New mobile encryption software meant to give jihadists an edge over Western intelligence agencies has been released by an Islamist group that produces propaganda for terrorist groups like al Qaeda, Pakistan’s Taliban and Somalia’s al-Shabaab.
The Global Islamic Media Front said Tuesday that it had released its “Mobile Encryption Program” for messages and files on mobile phones running the Android and Symbian operating systems. According to the group, the software can encrypt text messages and files and send them via mobile email, even between cell phones with different operating systems. The software also lets users securely check email and prevents users from receiving non-encrypted messages, the group claimed.
The software release was first noted by Flashpoint Partners, a consulting group focused on intelligence and cyber threats.
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The front has long offered jihadists a general encryption program and earlier this year released a texting version called "Asrar al-Dardashah," or "Secrets of the Chat."
On its website, the front claims that the new software for direct encryption of material sent to and received from mobile phones "will be a blessing, relief and a secure weapon for our brothers for continuous communication far from the eyes and monitoring of the enemies."
But the efficacy of its previous software releases is unclear, with some calling it simply a rebranding of popular encryption software, and others saying it could be more effective if done well.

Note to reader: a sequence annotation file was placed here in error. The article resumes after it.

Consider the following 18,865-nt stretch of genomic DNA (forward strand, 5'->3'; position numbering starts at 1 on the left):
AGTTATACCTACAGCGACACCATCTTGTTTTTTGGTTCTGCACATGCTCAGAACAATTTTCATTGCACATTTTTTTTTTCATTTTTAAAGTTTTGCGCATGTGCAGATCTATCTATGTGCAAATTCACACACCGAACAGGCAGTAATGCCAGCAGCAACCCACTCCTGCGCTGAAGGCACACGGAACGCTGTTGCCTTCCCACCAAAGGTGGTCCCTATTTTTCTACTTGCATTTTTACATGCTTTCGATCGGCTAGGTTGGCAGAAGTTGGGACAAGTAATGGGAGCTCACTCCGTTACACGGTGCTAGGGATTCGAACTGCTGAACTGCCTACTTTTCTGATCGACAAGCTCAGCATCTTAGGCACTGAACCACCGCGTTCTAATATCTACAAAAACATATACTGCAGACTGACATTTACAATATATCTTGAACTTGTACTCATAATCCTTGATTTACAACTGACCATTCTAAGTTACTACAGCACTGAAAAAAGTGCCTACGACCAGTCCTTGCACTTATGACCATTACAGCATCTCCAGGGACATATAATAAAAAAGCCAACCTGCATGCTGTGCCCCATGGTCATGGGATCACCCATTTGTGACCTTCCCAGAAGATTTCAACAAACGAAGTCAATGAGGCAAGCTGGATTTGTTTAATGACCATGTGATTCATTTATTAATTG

"There is no doubt that GIMF produces the premiere proprietary encryption software for jihadists -- in the realm of both Internet messaging and now telephony," Flashpoint senior partner Evan Kohlmann, an NBC News terrorism analyst, said in an email. "There is also no doubt that Al-Qaida has placed its reliance on this technology. AQAP in Yemen, for instance, has encouraged would-be recruits living in western countries to send them ideas for proposed terrorist plots encrypted with GIMF-produced software. We don't really know how effective the encryption is or isn't, because nobody at an official level has publicly disclosed that. However, based on our research, it is likely that U.S. intelligence agencies do have the capability to break that encryption when needed."
Word of the release comes in the wake of news stories detailing the extent of controversial U.S. government technology initiatives aimed at thwarting terrorist plots.
After National Security Agency contractor Edward Snowden released key details of two huge U.S. spying programs this spring, it was reported that terrorists had begun changing how they communicated to evade the NSA.
And last month, a security alert resulted in the closure of U.S. embassies in the Mideast and elsewhere. U.S. officials said the closures came after intelligence services intercepted information that al Qaeda or its affiliates might be planning a large terrorist attack near the end of Muslim holy month of Ramadan. U.S. officials said that the warning was based on a "significant increase in chatter from a growing number of intercepts" in the Mideast. Ramadan ended without an attack.
NBC News investigative reporter Robert Windrem contributed to this report.